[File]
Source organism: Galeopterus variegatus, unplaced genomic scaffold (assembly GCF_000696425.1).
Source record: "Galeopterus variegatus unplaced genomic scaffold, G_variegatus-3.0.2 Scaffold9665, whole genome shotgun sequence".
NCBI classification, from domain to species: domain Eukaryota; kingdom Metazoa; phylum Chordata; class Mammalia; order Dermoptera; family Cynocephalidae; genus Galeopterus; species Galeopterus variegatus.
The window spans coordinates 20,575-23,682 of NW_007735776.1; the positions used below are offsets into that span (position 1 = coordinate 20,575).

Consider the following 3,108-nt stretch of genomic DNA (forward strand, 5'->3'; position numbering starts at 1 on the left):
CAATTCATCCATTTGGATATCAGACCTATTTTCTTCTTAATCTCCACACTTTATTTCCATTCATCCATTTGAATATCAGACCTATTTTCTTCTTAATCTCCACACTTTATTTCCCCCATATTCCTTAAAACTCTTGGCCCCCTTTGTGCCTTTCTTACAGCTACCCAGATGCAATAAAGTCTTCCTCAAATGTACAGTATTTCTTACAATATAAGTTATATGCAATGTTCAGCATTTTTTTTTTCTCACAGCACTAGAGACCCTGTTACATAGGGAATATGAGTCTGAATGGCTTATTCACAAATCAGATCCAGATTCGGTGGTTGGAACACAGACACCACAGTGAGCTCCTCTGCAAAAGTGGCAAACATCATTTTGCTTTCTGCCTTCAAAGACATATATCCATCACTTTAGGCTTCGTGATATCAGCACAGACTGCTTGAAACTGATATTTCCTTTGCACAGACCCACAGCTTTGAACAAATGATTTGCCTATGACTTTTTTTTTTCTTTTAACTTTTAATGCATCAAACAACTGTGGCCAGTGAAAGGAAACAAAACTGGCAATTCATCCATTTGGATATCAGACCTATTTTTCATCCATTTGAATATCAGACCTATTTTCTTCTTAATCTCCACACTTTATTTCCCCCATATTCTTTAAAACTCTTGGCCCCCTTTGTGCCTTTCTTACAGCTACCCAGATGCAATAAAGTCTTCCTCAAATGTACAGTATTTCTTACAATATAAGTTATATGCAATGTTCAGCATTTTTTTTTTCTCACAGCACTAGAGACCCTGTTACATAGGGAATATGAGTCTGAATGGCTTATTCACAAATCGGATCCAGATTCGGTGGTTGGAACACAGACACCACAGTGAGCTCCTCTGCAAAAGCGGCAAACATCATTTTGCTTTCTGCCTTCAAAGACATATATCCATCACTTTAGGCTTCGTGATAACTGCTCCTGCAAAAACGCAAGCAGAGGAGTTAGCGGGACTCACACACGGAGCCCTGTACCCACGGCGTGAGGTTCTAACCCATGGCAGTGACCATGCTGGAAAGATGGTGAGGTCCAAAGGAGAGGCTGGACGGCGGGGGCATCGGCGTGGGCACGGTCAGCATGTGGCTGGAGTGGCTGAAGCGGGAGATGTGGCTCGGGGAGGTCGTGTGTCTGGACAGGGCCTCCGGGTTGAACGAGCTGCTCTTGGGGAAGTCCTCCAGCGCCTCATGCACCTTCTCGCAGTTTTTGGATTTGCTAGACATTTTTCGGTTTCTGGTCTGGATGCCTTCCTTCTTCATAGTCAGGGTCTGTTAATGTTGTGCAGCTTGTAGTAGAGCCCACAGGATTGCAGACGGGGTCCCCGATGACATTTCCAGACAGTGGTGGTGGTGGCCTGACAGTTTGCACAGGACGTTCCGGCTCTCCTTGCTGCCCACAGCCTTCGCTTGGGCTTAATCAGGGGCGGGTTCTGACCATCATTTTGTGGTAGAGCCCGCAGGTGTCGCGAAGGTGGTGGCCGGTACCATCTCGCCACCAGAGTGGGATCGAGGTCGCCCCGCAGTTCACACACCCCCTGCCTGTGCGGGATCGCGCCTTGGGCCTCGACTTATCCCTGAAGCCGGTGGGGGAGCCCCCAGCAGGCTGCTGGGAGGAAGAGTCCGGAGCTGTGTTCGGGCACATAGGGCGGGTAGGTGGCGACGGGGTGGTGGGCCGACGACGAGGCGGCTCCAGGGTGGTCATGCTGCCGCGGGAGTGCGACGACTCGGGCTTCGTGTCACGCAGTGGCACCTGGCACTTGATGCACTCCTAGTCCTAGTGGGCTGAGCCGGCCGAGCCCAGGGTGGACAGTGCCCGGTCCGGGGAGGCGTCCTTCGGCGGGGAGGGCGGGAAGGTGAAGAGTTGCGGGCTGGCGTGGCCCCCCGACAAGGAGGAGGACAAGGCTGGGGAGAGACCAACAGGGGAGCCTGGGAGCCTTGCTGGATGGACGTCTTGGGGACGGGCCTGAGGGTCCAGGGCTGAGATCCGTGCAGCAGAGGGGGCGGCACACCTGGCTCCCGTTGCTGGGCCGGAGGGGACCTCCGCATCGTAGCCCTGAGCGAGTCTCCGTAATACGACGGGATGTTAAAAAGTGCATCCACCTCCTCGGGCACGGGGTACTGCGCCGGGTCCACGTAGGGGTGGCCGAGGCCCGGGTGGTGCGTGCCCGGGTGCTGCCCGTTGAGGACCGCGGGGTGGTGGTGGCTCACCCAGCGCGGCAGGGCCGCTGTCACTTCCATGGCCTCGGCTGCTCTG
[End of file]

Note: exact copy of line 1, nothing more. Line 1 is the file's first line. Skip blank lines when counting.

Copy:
Source organism: Galeopterus variegatus, unplaced genomic scaffold (assembly GCF_000696425.1).